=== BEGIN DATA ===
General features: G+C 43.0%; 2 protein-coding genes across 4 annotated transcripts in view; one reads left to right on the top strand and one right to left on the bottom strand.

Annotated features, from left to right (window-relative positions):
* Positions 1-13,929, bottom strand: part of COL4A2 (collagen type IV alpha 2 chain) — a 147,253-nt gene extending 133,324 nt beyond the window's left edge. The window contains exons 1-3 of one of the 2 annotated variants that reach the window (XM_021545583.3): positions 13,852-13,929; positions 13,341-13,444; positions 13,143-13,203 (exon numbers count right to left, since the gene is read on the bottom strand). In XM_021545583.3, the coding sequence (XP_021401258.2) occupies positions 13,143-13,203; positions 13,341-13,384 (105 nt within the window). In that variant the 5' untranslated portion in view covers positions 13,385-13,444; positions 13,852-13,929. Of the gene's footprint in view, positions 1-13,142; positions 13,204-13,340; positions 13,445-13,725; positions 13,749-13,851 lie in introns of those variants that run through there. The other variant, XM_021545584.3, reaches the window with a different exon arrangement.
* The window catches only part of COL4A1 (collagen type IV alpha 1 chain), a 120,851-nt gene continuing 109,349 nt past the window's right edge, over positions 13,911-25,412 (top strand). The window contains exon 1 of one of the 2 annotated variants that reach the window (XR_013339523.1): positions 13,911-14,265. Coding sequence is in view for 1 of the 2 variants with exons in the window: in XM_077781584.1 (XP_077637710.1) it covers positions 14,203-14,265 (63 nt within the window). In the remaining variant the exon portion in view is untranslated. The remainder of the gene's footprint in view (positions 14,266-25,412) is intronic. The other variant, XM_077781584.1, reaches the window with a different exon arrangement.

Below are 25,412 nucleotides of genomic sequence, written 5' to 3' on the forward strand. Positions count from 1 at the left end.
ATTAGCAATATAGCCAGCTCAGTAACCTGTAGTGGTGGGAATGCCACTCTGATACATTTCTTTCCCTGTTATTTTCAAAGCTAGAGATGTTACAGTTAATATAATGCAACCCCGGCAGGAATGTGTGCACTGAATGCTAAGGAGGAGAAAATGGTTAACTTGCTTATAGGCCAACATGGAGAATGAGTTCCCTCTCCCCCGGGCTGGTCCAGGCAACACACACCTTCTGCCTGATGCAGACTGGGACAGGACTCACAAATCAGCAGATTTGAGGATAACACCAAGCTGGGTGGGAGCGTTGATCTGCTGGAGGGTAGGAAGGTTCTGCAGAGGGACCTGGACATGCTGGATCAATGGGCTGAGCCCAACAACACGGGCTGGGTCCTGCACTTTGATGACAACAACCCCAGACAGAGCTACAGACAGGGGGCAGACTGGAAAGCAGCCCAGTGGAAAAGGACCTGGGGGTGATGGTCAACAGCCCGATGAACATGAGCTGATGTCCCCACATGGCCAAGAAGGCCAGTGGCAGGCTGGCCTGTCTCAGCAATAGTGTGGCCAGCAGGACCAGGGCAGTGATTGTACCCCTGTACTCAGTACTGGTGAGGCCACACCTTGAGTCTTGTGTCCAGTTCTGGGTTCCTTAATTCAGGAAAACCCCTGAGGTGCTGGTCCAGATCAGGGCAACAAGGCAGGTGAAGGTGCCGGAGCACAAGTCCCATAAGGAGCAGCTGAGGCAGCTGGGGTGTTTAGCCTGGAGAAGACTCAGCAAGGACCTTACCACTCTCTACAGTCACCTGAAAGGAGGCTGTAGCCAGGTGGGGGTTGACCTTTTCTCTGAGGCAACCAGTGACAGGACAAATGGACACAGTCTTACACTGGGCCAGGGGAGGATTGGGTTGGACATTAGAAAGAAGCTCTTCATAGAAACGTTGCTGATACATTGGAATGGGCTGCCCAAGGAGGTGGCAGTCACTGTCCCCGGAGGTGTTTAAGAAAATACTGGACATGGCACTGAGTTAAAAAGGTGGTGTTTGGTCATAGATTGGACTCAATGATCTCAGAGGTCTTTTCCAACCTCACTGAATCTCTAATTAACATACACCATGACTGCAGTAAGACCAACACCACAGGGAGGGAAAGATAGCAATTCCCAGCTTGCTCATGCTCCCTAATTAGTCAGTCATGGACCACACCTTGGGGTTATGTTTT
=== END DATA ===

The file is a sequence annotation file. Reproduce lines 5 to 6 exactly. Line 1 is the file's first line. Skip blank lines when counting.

Below are 25,412 nucleotides of genomic sequence, written 5' to 3' on the forward strand. Positions count from 1 at the left end.
ATTAGCAATATAGCCAGCTCAGTAACCTGTAGTGGTGGGAATGCCACTCTGATACATTTCTTTCCCTGTTATTTTCAAAGCTAGAGATGTTACAGTTAATATAATGCAACCCCGGCAGGAATGTGTGCACTGAATGCTAAGGAGGAGAAAATGGTTAACTTGCTTATAGGCCAACATGGAGAATGAGTTCCCTCTCCCCCGGGCTGGTCCAGGCAACACACACCTTCTGCCTGATGCAGACTGGGACAGGACTCACAAATCAGCAGATTTGAGGATAACACCAAGCTGGGTGGGAGCGTTGATCTGCTGGAGGGTAGGAAGGTTCTGCAGAGGGACCTGGACATGCTGGATCAATGGGCTGAGCCCAACAACACGGGCTGGGTCCTGCACTTTGATGACAACAACCCCAGACAGAGCTACAGACAGGGGGCAGACTGGAAAGCAGCCCAGTGGAAAAGGACCTGGGGGTGATGGTCAACAGCCCGATGAACATGAGCTGATGTCCCCACATGGCCAAGAAGGCCAGTGGCAGGCTGGCCTGTCTCAGCAATAGTGTGGCCAGCAGGACCAGGGCAGTGATTGTACCCCTGTACTCAGTACTGGTGAGGCCACACCTTGAGTCTTGTGTCCAGTTCTGGGTTCCTTAATTCAGGAAAACCCCTGAGGTGCTGGTCCAGATCAGGGCAACAAGGCAGGTGAAGGTGCCGGAGCACAAGTCCCATAAGGAGCAGCTGAGGCAGCTGGGGTGTTTAGCCTGGAGAAGACTCAGCAAGGACCTTACCACTCTCTACAGTCACCTGAAAGGAGGCTGTAGCCAGGTGGGGGTTGACCTTTTCTCTGAGGCAACCAGTGACAGGACAAATGGACACAGTCTTACACTGGGCCAGGGGAGGATTGGGTTGGACATTAGAAAGAAGCTCTTCATAGAAACGTTGCTGATACATTGGAATGGGCTGCCCAAGGAGGTGGCAGTCACTGTCCCCGGAGGTGTTTAAGAAAATACTGGACATGGCACTGAGTTAAAAAGGTGGTGTTTGGTCATAGATTGGACTCAATGATCTCAGAGGTCTTTTCCAACCTCACTGAATCTCTAATTAACATACACCATGACTGCAGTAAGACCAACACCACAGGGAGGGAAAGATAGCAATTCCCAGCTTGCTCATGCTCCCTAATTAGTCAGTCATGGACCACACCTTGGGGTTATGTTTT